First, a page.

The postings referred to by Mandryk are: here and here.
Had Murray bothered to pick up the phone and call me to ask me his questions - I would have gladly responded and answered any questions or concerns he has.
You see, I'm not in charge of how political parties file their returns related to disclosure of political party revenues and expenditures. That is "their" legal obligation, not mine.
Mandryk seems to have completely missed the point - which is simply this: Business is participating in the electoral process in a very, very, very significant way. They contribute millions of dollars every year to political parties, and they lobby constantly. They occupy the halls of power (at every level) and they wield significant influence over political parties and over government policy. (Aided at every level by many in the main-stream media - which they own, and control).
The playing field is not level, and there are far more "suits" - "lawyers" - "representatives of the business crowd" - and "corporate lobbyists" constantly walking the halls of the legislatures and parliaments of this country than there are regular working stiffs.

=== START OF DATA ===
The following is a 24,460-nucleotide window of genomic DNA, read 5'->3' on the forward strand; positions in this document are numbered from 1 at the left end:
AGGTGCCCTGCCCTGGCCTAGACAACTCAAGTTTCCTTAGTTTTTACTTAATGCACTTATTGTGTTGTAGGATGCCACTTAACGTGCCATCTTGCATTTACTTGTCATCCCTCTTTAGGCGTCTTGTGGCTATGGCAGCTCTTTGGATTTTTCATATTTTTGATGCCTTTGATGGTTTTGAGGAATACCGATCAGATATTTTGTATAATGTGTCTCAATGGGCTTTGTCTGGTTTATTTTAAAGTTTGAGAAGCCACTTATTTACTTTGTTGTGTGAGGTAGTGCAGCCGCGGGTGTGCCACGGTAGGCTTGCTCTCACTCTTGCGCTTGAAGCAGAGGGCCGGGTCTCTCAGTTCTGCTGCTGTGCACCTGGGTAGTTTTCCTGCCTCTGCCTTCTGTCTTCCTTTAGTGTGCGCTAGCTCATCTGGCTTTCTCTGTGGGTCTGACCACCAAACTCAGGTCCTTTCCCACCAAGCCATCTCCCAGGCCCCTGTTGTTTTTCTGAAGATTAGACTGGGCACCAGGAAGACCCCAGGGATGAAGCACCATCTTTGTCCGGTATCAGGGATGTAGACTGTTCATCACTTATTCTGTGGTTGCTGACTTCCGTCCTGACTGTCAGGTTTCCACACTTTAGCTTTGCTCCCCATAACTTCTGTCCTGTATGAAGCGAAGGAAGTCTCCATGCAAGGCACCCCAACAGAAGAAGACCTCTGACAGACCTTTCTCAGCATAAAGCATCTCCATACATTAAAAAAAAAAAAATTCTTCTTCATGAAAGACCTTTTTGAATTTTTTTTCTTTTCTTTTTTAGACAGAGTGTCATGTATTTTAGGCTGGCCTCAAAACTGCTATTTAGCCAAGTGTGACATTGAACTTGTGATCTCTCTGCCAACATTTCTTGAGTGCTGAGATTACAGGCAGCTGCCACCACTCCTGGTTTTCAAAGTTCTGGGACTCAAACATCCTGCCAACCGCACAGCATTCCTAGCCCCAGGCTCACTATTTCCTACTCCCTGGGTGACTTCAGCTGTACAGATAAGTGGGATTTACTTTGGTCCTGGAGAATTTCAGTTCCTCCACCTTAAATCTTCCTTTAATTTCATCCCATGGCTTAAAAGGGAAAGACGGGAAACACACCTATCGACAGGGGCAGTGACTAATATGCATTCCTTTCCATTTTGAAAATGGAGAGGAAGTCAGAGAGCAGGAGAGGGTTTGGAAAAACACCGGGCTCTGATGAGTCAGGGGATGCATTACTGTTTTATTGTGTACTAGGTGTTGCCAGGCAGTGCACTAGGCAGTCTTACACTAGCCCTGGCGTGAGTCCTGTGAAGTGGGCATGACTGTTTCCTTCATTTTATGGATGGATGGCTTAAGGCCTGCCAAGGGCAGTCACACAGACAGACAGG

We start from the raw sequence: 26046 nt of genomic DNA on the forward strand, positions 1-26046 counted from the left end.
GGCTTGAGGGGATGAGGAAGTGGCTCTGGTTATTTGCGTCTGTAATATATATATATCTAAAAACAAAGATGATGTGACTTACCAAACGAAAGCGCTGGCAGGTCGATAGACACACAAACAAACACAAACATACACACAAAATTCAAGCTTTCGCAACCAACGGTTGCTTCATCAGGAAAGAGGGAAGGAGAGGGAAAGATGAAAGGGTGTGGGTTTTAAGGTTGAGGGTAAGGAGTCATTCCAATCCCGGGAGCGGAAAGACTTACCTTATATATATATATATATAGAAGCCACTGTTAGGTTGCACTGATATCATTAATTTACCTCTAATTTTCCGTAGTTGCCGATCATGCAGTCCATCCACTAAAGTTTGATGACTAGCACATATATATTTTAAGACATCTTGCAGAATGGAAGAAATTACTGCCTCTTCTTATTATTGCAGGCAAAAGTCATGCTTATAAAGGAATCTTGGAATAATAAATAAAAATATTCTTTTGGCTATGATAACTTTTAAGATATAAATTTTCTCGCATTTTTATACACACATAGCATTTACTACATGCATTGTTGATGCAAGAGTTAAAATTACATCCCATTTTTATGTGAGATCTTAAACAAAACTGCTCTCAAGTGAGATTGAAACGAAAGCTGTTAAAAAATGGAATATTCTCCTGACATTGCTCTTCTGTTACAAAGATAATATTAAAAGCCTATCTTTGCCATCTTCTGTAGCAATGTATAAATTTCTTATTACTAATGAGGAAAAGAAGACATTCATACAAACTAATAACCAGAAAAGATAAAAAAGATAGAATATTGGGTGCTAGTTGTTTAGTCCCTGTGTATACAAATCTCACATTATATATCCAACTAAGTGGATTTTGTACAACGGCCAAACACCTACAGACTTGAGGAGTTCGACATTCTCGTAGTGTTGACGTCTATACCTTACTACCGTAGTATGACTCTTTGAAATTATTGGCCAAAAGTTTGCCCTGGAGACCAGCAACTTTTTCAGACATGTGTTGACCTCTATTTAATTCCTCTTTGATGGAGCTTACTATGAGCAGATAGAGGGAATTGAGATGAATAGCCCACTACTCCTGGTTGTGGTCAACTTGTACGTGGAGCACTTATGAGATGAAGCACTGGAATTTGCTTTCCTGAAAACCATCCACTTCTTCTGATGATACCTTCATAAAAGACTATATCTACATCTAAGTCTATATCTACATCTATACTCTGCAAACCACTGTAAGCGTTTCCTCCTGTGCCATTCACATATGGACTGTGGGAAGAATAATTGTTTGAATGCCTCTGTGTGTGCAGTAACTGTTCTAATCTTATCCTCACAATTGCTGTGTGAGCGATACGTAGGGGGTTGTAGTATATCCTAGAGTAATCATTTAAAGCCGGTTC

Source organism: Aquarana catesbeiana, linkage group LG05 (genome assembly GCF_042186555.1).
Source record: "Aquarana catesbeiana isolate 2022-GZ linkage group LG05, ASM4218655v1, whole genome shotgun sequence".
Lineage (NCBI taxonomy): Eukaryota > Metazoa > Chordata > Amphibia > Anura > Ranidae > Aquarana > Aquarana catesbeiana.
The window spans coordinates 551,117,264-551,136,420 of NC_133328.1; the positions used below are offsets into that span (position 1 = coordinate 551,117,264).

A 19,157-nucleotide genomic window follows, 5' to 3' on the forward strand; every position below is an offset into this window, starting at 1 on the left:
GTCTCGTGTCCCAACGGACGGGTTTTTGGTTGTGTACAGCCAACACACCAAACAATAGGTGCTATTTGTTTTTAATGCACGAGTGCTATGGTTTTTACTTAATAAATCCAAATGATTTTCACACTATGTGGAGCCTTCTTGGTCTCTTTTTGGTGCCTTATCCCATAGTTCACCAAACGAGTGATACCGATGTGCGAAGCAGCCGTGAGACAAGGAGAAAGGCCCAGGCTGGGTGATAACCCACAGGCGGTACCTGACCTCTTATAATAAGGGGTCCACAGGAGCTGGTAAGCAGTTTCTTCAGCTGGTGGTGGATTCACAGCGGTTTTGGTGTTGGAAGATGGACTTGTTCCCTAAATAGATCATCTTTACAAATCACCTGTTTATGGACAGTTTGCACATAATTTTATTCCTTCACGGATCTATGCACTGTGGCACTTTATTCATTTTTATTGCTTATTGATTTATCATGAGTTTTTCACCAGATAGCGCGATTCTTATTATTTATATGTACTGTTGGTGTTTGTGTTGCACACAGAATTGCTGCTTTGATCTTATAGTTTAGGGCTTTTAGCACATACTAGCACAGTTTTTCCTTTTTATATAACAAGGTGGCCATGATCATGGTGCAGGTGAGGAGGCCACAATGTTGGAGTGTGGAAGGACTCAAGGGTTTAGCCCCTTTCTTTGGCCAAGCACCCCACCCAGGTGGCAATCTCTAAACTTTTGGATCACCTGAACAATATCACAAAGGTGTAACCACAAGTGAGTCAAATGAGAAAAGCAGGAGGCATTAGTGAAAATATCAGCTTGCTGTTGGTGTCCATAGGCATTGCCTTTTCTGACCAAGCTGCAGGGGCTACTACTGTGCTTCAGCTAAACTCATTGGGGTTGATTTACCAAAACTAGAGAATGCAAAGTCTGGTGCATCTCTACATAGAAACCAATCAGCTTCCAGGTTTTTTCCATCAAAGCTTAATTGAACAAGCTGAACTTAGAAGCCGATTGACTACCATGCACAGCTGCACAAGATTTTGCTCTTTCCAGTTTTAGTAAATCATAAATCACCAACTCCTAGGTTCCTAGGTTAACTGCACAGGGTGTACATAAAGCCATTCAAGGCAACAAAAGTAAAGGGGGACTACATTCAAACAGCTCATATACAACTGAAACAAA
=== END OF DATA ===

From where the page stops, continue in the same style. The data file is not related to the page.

So for some in the media to get righteously indignant that labour and unions are participating in the electoral process (all the while pretending that business is not) is quite frankly biased and distorted.
Workers and their unions have a rightful place in the electoral process:
"Free expression in the labour context benefits not only individual workers and unions, but also society as a whole. In Lavigne v. Ontario Public Service Employees Union,  2 S.C.R. 211, the reasons of both La Forest and Wilson JJ. acknowledged the importance of the role played by unions in societal debate ......... As part of the free flow of ideas which is an integral part of any democracy, the free flow of expression by unions and their members ...... brings the debate on labour conditions into the public realm."
- Supreme Court of Canada, January 2002